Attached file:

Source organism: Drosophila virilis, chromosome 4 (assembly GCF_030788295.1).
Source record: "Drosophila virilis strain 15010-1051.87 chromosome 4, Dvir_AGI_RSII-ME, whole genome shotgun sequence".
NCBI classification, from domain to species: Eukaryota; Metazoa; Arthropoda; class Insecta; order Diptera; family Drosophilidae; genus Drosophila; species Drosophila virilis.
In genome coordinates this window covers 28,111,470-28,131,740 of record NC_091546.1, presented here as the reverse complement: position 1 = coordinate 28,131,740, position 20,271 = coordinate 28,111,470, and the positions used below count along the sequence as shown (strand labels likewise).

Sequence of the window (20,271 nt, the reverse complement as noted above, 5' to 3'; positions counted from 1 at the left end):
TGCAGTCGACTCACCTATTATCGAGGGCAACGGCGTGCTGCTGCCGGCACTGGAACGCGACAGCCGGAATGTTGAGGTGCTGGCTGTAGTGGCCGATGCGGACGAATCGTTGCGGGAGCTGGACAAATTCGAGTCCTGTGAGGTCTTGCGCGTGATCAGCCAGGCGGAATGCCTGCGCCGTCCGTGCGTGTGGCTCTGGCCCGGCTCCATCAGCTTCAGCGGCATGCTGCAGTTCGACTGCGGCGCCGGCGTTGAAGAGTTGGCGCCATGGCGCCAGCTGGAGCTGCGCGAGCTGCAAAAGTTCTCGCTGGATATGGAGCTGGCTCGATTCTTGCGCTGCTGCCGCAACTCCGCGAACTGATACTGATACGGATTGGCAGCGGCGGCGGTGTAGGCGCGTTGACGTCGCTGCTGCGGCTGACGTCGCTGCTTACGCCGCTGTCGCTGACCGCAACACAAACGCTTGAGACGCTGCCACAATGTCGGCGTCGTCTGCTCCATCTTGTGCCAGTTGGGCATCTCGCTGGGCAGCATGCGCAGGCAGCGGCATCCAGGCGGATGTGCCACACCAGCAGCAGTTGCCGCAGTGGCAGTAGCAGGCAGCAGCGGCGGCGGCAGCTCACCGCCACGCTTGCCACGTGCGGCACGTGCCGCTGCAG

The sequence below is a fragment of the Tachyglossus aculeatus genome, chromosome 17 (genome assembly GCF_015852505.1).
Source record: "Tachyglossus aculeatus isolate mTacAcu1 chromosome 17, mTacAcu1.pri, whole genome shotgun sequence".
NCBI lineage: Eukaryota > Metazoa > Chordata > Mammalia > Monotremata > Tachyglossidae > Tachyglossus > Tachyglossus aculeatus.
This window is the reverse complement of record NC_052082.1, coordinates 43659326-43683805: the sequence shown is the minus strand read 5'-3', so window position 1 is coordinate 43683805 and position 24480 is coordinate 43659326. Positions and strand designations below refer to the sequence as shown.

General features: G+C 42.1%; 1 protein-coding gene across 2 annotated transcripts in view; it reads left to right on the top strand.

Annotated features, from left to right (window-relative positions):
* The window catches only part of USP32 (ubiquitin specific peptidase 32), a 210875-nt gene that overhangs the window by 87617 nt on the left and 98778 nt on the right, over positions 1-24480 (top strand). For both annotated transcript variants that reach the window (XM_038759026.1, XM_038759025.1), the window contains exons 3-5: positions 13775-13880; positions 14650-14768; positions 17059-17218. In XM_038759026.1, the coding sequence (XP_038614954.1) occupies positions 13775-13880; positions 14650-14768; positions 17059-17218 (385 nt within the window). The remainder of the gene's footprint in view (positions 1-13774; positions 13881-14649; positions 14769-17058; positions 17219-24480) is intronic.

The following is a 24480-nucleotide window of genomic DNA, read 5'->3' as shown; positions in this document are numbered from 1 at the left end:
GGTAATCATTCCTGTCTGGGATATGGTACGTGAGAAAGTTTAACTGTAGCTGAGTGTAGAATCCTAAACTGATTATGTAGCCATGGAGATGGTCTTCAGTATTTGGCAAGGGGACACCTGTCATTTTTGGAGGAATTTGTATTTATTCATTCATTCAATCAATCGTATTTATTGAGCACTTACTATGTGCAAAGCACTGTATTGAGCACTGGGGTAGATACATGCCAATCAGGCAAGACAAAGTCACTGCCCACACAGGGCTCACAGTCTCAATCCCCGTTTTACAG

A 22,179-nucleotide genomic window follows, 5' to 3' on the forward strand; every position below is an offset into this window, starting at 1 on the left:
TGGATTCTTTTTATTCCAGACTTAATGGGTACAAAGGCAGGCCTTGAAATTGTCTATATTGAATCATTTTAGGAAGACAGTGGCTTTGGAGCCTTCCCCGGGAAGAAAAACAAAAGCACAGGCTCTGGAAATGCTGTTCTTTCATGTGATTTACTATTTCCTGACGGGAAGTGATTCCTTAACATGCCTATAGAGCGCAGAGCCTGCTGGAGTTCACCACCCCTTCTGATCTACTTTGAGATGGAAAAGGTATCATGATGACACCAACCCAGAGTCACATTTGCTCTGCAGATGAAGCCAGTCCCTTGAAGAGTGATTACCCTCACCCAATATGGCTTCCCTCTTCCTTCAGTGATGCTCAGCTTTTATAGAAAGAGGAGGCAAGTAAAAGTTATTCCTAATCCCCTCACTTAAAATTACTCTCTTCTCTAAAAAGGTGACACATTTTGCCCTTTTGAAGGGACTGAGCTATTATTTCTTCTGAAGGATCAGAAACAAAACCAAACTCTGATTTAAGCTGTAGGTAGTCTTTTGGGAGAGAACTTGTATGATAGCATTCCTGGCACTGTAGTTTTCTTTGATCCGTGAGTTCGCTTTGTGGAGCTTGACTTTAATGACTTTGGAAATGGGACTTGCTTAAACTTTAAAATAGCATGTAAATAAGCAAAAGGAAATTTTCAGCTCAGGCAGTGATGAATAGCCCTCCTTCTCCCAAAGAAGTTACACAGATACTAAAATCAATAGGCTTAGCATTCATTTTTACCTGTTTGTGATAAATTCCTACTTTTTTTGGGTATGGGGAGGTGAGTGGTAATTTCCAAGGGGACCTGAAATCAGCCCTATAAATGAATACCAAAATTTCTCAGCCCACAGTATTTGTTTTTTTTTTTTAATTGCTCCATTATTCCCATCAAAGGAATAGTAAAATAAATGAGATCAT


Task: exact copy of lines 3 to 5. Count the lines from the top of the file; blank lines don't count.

NCBI classification, from domain to species: Eukaryota; Metazoa; Arthropoda; class Insecta; order Diptera; family Drosophilidae; genus Drosophila; species Drosophila virilis.
In genome coordinates this window covers 28,111,470-28,131,740 of record NC_091546.1, presented here as the reverse complement: position 1 = coordinate 28,131,740, position 20,271 = coordinate 28,111,470, and the positions used below count along the sequence as shown (strand labels likewise).

Sequence of the window (20,271 nt, the reverse complement as noted above, 5' to 3'; positions counted from 1 at the left end):